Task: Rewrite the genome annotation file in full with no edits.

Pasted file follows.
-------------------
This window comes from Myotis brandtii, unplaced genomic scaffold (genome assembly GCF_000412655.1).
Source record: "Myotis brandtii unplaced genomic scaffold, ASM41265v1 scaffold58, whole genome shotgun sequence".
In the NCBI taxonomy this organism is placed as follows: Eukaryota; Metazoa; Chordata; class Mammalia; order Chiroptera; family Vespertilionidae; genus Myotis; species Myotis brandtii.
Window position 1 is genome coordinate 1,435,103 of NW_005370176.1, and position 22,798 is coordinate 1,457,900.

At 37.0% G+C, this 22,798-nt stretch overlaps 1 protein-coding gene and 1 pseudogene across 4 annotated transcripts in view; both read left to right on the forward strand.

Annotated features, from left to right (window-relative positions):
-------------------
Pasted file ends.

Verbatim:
This window comes from Myotis brandtii, unplaced genomic scaffold (genome assembly GCF_000412655.1).
Source record: "Myotis brandtii unplaced genomic scaffold, ASM41265v1 scaffold58, whole genome shotgun sequence".
In the NCBI taxonomy this organism is placed as follows: Eukaryota; Metazoa; Chordata; class Mammalia; order Chiroptera; family Vespertilionidae; genus Myotis; species Myotis brandtii.
Window position 1 is genome coordinate 1,435,103 of NW_005370176.1, and position 22,798 is coordinate 1,457,900.

At 37.0% G+C, this 22,798-nt stretch overlaps 1 protein-coding gene and 1 pseudogene across 4 annotated transcripts in view; both read left to right on the forward strand.

Annotated features, from left to right (window-relative positions):